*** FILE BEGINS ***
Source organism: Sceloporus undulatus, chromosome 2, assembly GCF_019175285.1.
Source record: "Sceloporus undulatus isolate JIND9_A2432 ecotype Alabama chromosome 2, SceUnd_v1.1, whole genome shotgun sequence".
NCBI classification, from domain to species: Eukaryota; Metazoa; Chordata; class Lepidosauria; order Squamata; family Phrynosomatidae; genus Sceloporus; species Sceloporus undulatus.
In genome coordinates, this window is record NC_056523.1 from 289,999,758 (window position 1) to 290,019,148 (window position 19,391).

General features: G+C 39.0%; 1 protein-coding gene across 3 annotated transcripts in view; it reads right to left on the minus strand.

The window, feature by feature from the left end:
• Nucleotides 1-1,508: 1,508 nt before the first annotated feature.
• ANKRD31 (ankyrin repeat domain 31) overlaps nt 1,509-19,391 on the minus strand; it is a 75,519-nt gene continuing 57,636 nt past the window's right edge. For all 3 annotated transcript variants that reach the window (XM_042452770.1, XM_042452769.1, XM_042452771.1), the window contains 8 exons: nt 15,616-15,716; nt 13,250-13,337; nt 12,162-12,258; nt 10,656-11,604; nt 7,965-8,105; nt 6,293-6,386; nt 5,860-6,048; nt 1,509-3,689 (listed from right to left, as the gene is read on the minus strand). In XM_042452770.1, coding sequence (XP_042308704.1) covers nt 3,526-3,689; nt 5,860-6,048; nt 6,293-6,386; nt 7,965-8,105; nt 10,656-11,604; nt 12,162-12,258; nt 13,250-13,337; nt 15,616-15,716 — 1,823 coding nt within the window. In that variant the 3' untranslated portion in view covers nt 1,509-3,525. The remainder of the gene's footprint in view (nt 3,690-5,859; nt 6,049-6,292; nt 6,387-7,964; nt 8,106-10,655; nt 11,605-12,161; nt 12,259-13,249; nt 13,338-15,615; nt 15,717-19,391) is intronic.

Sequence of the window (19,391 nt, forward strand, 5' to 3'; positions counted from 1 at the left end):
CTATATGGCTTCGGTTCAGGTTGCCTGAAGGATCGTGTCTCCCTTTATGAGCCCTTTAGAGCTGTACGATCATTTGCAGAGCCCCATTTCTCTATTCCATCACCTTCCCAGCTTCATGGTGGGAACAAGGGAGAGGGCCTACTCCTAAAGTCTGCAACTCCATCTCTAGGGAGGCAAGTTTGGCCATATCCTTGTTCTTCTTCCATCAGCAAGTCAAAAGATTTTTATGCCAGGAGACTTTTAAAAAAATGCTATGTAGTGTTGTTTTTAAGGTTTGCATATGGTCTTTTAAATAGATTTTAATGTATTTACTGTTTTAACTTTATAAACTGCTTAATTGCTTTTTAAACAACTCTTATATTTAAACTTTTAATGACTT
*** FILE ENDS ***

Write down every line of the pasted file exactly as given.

Source organism: Sceloporus undulatus, chromosome 2, assembly GCF_019175285.1.
Source record: "Sceloporus undulatus isolate JIND9_A2432 ecotype Alabama chromosome 2, SceUnd_v1.1, whole genome shotgun sequence".
NCBI classification, from domain to species: Eukaryota; Metazoa; Chordata; class Lepidosauria; order Squamata; family Phrynosomatidae; genus Sceloporus; species Sceloporus undulatus.
In genome coordinates, this window is record NC_056523.1 from 289,999,758 (window position 1) to 290,019,148 (window position 19,391).

General features: G+C 39.0%; 1 protein-coding gene across 3 annotated transcripts in view; it reads right to left on the minus strand.

The window, feature by feature from the left end:
• Nucleotides 1-1,508: 1,508 nt before the first annotated feature.
• ANKRD31 (ankyrin repeat domain 31) overlaps nt 1,509-19,391 on the minus strand; it is a 75,519-nt gene continuing 57,636 nt past the window's right edge. For all 3 annotated transcript variants that reach the window (XM_042452770.1, XM_042452769.1, XM_042452771.1), the window contains 8 exons: nt 15,616-15,716; nt 13,250-13,337; nt 12,162-12,258; nt 10,656-11,604; nt 7,965-8,105; nt 6,293-6,386; nt 5,860-6,048; nt 1,509-3,689 (listed from right to left, as the gene is read on the minus strand). In XM_042452770.1, coding sequence (XP_042308704.1) covers nt 3,526-3,689; nt 5,860-6,048; nt 6,293-6,386; nt 7,965-8,105; nt 10,656-11,604; nt 12,162-12,258; nt 13,250-13,337; nt 15,616-15,716 — 1,823 coding nt within the window. In that variant the 3' untranslated portion in view covers nt 1,509-3,525. The remainder of the gene's footprint in view (nt 3,690-5,859; nt 6,049-6,292; nt 6,387-7,964; nt 8,106-10,655; nt 11,605-12,161; nt 12,259-13,249; nt 13,338-15,615; nt 15,717-19,391) is intronic.

Sequence of the window (19,391 nt, forward strand, 5' to 3'; positions counted from 1 at the left end):
CTATATGGCTTCGGTTCAGGTTGCCTGAAGGATCGTGTCTCCCTTTATGAGCCCTTTAGAGCTGTACGATCATTTGCAGAGCCCCATTTCTCTATTCCATCACCTTCCCAGCTTCATGGTGGGAACAAGGGAGAGGGCCTACTCCTAAAGTCTGCAACTCCATCTCTAGGGAGGCAAGTTTGGCCATATCCTTGTTCTTCTTCCATCAGCAAGTCAAAAGATTTTTATGCCAGGAGACTTTTAAAAAAATGCTATGTAGTGTTGTTTTTAAGGTTTGCATATGGTCTTTTAAATAGATTTTAATGTATTTACTGTTTTAACTTTATAAACTGCTTAATTGCTTTTTAAACAACTCTTATATTTAAACTTTTAATGACTT